A ryokan is a traditional Japanese inn with histories dating back to the eighth century. They are typically located in scenic areas surrounded by nature and running water and feature a classic design with tatami floors and sliding doors. The rooms may seem quite simple, reflecting an understated sense of luxury, featuring tatami floors, “shoji” paper windows, sliding “fusuma” doors, futons, a table with supplies for making tea and meals and a traditional cypress wooden tub. The highest quality ryokans serve as a showcase for traditional Japanese craftsmen, artisans, and artists, displaying their work throughout the rooms and public areas. The Japanese spirit of “Omotenashi” (hospitality) is evident in the appearance and conduct of the staff. Water is sprinkled outside the entrance to purify the rooms and flowers are continuously changed to symbolize the seasons. A highlight of a ryokan stay is the traditional multi-course “kaiseki” dinner. Dating back over 400 years to the Samurai Period, this unique Japanese dining experience was originally conceived to serve food for the Emperor and his guests. A stay at a luxury ryokan is the perfect way to completely immerse oneself into Japanese culture. Though the accommodations may be spartan by design, the experience, and often the views and sounds of nature, are the ideal way to find peace and relaxation outside of the big city of Tokyo.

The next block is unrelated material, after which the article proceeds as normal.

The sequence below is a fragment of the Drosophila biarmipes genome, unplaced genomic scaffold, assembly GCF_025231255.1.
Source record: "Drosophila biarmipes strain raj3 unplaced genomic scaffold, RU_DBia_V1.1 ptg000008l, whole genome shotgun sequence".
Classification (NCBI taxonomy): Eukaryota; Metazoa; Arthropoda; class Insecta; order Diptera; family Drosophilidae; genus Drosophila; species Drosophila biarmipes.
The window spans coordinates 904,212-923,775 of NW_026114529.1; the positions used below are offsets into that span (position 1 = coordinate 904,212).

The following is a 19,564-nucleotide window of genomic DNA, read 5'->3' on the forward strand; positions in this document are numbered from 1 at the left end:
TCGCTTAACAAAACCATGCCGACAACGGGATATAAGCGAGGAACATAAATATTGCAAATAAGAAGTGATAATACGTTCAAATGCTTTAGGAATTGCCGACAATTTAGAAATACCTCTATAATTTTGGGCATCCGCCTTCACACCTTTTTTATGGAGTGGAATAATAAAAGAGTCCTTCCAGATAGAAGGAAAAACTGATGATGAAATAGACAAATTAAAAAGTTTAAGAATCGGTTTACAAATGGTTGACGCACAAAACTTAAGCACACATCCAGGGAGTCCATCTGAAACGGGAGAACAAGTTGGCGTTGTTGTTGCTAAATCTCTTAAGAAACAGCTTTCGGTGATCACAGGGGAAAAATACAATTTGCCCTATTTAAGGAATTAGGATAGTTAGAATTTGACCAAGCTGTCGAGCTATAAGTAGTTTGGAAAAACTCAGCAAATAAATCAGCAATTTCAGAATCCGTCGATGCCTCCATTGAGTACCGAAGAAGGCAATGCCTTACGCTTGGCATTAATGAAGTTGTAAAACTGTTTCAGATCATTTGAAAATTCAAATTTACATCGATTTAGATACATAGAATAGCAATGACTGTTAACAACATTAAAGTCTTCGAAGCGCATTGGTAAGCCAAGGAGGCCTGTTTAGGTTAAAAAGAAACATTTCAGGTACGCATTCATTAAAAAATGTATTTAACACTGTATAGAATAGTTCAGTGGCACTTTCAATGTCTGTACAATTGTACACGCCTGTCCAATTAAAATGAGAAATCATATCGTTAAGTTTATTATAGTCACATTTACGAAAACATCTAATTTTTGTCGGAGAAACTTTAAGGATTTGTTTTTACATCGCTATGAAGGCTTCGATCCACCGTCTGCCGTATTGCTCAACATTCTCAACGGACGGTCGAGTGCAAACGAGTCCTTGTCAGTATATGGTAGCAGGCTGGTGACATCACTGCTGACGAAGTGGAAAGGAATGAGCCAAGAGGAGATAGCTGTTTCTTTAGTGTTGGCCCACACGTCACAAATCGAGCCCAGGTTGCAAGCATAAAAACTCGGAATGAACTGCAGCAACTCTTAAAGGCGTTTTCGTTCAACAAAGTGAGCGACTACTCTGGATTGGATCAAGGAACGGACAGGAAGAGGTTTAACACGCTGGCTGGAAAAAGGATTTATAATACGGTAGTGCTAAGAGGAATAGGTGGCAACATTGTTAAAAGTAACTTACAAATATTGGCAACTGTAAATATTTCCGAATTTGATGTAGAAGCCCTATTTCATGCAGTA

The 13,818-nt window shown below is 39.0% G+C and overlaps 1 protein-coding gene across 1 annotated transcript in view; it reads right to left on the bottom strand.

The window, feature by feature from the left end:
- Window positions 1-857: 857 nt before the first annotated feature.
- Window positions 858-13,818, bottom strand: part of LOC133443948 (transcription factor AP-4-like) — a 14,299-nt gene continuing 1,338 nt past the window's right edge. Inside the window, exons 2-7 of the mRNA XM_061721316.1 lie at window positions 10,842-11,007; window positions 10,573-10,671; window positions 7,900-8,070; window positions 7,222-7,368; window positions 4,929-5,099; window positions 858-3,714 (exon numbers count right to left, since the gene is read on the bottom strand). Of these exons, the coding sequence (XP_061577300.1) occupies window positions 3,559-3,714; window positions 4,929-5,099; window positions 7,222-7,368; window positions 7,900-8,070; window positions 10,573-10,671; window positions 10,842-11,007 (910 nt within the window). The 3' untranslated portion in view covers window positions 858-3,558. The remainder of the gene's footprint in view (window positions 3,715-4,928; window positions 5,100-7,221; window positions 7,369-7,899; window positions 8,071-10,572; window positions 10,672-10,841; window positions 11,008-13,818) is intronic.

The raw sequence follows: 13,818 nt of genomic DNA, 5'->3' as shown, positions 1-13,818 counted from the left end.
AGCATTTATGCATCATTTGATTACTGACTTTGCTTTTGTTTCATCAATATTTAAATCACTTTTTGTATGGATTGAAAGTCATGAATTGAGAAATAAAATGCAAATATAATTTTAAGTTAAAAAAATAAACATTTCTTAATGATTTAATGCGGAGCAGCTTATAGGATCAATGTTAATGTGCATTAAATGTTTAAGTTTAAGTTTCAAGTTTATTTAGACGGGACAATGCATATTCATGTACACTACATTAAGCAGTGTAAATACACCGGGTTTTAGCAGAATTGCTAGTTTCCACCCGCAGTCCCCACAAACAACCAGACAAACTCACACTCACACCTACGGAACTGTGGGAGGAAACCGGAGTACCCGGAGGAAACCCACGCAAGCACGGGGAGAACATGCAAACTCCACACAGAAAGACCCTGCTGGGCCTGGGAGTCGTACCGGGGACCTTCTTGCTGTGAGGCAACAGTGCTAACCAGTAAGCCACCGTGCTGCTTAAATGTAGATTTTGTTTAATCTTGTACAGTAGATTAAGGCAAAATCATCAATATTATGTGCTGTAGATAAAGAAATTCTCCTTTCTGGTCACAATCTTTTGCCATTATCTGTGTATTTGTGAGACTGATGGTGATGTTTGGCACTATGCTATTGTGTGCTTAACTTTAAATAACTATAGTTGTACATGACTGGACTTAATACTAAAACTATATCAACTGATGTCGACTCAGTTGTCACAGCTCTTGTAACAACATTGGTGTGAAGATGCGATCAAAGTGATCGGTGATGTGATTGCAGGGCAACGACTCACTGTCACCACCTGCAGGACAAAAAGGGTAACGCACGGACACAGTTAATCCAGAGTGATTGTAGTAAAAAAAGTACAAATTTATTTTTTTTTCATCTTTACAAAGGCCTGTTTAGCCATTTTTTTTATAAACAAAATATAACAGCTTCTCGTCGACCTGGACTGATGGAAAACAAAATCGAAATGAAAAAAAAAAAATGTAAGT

Please enjoy this list of our top favorite ryokans and be sure to check out Randy Lynch’s tips for staying at a ryokan at the end: